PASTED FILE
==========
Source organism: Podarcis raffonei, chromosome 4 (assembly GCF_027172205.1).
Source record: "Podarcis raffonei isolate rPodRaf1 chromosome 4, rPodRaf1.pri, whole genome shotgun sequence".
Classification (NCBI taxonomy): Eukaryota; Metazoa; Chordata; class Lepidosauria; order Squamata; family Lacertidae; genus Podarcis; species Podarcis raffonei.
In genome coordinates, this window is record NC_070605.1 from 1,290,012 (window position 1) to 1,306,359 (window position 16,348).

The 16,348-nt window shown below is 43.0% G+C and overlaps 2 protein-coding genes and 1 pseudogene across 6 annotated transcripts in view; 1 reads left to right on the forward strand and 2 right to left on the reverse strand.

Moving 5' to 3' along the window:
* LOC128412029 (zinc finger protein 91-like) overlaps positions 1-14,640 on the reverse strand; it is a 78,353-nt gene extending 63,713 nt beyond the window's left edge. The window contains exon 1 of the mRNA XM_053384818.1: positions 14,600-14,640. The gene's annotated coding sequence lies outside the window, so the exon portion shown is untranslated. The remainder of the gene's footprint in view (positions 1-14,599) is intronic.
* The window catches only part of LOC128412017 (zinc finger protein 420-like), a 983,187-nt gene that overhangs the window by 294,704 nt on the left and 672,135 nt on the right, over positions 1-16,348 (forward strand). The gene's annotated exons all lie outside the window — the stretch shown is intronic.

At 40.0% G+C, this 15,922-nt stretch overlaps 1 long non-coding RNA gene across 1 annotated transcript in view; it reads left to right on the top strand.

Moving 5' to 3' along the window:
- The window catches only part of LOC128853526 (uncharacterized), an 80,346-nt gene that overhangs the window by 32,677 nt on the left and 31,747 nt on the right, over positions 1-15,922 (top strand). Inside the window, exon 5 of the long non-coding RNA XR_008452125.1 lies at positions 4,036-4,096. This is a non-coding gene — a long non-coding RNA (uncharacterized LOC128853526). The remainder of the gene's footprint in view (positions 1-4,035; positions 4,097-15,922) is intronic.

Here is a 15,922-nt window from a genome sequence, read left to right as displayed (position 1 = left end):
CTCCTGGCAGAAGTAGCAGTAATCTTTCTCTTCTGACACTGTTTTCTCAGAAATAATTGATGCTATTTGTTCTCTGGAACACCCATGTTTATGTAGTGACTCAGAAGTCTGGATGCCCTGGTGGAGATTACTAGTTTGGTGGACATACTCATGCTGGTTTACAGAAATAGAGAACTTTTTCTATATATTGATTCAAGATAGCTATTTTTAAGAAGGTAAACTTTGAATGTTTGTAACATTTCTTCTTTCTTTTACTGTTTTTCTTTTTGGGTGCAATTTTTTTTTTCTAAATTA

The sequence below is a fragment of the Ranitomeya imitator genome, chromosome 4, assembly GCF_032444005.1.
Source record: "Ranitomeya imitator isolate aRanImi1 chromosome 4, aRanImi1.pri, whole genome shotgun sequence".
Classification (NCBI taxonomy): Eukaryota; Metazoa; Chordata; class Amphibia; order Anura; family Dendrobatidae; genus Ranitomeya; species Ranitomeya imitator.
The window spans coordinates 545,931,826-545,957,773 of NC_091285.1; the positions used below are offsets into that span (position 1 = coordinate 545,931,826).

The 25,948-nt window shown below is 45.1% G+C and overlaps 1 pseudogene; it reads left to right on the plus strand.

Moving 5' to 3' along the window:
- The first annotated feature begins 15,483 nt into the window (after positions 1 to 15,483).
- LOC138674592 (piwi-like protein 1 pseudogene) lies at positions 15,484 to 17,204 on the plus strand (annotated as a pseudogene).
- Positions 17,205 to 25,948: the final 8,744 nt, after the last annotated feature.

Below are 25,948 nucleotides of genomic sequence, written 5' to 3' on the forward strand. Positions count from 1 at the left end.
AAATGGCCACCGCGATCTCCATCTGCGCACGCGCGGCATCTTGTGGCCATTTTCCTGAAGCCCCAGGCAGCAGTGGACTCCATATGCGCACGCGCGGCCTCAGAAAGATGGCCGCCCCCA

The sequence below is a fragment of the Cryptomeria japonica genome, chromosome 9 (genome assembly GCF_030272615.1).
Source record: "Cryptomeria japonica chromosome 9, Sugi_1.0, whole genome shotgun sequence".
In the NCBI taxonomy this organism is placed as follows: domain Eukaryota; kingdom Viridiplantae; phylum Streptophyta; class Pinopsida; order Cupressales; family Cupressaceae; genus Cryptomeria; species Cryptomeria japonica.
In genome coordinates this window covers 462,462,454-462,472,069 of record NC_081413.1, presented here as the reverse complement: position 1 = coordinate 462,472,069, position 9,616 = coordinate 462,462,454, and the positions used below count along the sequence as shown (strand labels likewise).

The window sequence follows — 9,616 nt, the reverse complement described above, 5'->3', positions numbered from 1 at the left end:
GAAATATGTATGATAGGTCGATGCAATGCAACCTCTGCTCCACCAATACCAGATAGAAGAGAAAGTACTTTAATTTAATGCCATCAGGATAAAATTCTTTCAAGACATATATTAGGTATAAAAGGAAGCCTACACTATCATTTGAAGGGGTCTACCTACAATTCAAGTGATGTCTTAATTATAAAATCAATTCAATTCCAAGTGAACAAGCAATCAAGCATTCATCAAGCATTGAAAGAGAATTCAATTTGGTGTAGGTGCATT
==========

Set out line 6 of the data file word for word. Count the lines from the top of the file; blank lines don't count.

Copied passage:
Moving 5' to 3' along the window: